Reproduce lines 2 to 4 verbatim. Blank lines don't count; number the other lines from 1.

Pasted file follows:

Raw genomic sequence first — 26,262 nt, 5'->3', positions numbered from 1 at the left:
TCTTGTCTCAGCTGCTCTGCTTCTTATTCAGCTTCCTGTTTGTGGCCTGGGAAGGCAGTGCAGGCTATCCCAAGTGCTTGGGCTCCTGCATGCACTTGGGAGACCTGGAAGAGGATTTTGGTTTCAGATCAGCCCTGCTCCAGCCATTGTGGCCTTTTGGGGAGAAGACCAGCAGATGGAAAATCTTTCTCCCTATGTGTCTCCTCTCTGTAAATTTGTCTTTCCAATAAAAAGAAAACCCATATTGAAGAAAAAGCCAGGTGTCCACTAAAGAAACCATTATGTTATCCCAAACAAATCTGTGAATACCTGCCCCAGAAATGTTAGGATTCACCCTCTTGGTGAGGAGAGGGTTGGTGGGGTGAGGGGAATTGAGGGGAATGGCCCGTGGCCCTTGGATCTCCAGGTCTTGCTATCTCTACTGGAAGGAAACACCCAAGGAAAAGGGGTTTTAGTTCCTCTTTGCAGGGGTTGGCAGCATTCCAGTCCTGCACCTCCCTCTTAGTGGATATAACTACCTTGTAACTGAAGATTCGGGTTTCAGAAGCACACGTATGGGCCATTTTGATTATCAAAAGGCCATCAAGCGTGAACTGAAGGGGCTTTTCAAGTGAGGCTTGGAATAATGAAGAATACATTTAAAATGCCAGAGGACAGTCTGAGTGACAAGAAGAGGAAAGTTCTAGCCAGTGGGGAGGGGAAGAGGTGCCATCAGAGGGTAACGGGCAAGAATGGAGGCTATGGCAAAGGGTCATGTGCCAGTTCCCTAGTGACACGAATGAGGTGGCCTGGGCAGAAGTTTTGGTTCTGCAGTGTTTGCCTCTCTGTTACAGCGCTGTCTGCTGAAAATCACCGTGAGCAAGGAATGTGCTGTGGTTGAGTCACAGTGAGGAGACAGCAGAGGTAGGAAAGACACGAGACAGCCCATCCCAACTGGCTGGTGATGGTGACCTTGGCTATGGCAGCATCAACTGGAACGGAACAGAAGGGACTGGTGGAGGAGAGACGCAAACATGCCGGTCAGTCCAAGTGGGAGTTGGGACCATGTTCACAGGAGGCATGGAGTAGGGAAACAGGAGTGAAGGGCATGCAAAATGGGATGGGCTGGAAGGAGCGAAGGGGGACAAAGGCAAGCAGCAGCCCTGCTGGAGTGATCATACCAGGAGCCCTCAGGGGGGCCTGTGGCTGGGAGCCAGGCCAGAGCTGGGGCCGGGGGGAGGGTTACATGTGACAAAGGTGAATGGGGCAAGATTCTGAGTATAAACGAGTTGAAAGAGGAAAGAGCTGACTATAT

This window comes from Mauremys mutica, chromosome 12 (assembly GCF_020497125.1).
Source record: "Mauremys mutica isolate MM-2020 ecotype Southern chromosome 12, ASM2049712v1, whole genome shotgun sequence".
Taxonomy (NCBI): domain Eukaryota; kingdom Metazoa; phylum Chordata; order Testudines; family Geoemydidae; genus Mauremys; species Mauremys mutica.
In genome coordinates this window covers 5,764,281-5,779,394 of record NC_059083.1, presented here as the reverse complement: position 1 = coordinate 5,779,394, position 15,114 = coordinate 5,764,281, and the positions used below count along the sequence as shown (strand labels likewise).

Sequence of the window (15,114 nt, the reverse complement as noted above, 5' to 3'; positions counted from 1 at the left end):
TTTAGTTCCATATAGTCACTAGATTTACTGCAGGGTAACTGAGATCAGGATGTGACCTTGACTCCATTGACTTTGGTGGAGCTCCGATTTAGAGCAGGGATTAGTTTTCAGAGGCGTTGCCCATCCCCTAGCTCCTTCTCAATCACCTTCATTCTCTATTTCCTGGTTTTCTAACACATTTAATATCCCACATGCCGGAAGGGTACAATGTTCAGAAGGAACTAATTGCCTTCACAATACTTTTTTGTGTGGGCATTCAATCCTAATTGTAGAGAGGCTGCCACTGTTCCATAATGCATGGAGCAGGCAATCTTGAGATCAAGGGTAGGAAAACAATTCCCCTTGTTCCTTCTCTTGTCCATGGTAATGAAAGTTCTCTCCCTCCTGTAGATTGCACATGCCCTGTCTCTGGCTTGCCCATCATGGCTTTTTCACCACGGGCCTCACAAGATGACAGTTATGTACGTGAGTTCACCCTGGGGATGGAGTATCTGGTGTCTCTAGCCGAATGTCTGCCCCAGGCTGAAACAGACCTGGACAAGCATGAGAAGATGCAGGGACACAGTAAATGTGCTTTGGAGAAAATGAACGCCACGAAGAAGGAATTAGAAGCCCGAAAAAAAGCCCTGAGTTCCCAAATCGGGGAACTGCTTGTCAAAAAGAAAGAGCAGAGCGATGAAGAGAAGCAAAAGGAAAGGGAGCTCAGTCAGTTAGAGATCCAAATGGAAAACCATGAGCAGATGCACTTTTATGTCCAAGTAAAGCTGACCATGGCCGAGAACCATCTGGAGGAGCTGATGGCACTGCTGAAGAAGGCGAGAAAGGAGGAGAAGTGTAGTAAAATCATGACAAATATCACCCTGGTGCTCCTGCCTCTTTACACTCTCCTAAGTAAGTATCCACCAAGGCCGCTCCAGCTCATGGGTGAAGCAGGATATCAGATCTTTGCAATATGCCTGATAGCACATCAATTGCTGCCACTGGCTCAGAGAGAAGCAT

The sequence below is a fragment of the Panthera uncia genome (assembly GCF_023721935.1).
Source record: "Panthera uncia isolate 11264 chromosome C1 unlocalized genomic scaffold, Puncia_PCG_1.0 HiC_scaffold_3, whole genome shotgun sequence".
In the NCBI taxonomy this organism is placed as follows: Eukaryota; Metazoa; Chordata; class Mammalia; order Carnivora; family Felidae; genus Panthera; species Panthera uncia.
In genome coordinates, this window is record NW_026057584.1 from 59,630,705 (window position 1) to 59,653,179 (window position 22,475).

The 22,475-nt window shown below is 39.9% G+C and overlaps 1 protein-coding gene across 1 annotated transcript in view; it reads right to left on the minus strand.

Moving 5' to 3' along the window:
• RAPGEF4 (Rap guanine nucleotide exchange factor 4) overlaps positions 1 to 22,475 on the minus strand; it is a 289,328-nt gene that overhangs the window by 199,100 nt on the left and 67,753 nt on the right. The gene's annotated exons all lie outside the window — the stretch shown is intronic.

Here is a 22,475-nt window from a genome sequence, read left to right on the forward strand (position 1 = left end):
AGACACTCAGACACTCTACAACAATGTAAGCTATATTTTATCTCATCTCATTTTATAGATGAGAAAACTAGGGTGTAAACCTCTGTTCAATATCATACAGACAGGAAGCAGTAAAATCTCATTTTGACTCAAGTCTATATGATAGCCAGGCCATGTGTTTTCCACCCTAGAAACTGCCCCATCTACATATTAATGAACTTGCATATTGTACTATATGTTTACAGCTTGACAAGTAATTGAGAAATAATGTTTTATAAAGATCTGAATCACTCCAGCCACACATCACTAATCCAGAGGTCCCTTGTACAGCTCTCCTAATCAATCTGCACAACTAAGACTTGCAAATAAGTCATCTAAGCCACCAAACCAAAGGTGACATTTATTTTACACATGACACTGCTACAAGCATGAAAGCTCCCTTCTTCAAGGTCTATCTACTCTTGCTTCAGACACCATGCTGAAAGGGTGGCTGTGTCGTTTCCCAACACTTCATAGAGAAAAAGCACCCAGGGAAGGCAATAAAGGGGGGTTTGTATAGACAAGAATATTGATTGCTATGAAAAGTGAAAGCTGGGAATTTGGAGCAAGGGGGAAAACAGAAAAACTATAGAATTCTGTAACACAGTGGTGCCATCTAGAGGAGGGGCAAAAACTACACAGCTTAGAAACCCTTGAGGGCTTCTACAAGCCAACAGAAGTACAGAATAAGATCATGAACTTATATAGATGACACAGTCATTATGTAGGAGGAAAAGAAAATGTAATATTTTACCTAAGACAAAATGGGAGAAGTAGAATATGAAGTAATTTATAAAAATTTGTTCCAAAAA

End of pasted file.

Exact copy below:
TCTTGTCTCAGCTGCTCTGCTTCTTATTCAGCTTCCTGTTTGTGGCCTGGGAAGGCAGTGCAGGCTATCCCAAGTGCTTGGGCTCCTGCATGCACTTGGGAGACCTGGAAGAGGATTTTGGTTTCAGATCAGCCCTGCTCCAGCCATTGTGGCCTTTTGGGGAGAAGACCAGCAGATGGAAAATCTTTCTCCCTATGTGTCTCCTCTCTGTAAATTTGTCTTTCCAATAAAAAGAAAACCCATATTGAAGAAAAAGCCAGGTGTCCACTAAAGAAACCATTATGTTATCCCAAACAAATCTGTGAATACCTGCCCCAGAAATGTTAGGATTCACCCTCTTGGTGAGGAGAGGGTTGGTGGGGTGAGGGGAATTGAGGGGAATGGCCCGTGGCCCTTGGATCTCCAGGTCTTGCTATCTCTACTGGAAGGAAACACCCAAGGAAAAGGGGTTTTAGTTCCTCTTTGCAGGGGTTGGCAGCATTCCAGTCCTGCACCTCCCTCTTAGTGGATATAACTACCTTGTAACTGAAGATTCGGGTTTCAGAAGCACACGTATGGGCCATTTTGATTATCAAAAGGCCATCAAGCGTGAACTGAAGGGGCTTTTCAAGTGAGGCTTGGAATAATGAAGAATACATTTAAAATGCCAGAGGACAGTCTGAGTGACAAGAAGAGGAAAGTTCTAGCCAGTGGGGAGGGGAAGAGGTGCCATCAGAGGGTAACGGGCAAGAATGGAGGCTATGGCAAAGGGTCATGTGCCAGTTCCCTAGTGACACGAATGAGGTGGCCTGGGCAGAAGTTTTGGTTCTGCAGTGTTTGCCTCTCTGTTACAGCGCTGTCTGCTGAAAATCACCGTGAGCAAGGAATGTGCTGTGGTTGAGTCACAGTGAGGAGACAGCAGAGGTAGGAAAGACACGAGACAGCCCATCCCAACTGGCTGGTGATGGTGACCTTGGCTATGGCAGCATCAACTGGAACGGAACAGAAGGGACTGGTGGAGGAGAGACGCAAACATGCCGGTCAGTCCAAGTGGGAGTTGGGACCATGTTCACAGGAGGCATGGAGTAGGGAAACAGGAGTGAAGGGCATGCAAAATGGGATGGGCTGGAAGGAGCGAAGGGGGACAAAGGCAAGCAGCAGCCCTGCTGGAGTGATCATACCAGGAGCCCTCAGGGGGGCCTGTGGCTGGGAGCCAGGCCAGAGCTGGGGCCGGGGGGAGGGTTACATGTGACAAAGGTGAATGGGGCAAGATTCTGAGTATAAACGAGTTGAAAGAGGAAAGAGCTGACTATAT

This window comes from Mauremys mutica, chromosome 12 (assembly GCF_020497125.1).
Source record: "Mauremys mutica isolate MM-2020 ecotype Southern chromosome 12, ASM2049712v1, whole genome shotgun sequence".